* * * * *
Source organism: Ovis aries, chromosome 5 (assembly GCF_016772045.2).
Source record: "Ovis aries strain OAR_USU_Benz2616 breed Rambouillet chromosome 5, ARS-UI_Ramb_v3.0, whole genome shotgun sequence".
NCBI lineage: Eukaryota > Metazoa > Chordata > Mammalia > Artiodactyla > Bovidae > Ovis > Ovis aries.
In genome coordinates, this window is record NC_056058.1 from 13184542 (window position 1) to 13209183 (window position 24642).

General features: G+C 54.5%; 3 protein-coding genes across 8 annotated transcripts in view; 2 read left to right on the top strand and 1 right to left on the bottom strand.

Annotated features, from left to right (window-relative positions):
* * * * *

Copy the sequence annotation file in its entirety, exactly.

Source organism: Ovis aries, chromosome 5 (assembly GCF_016772045.2).
Source record: "Ovis aries strain OAR_USU_Benz2616 breed Rambouillet chromosome 5, ARS-UI_Ramb_v3.0, whole genome shotgun sequence".
NCBI lineage: Eukaryota > Metazoa > Chordata > Mammalia > Artiodactyla > Bovidae > Ovis > Ovis aries.
In genome coordinates, this window is record NC_056058.1 from 13184542 (window position 1) to 13209183 (window position 24642).

General features: G+C 54.5%; 3 protein-coding genes across 8 annotated transcripts in view; 2 read left to right on the top strand and 1 right to left on the bottom strand.

Annotated features, from left to right (window-relative positions):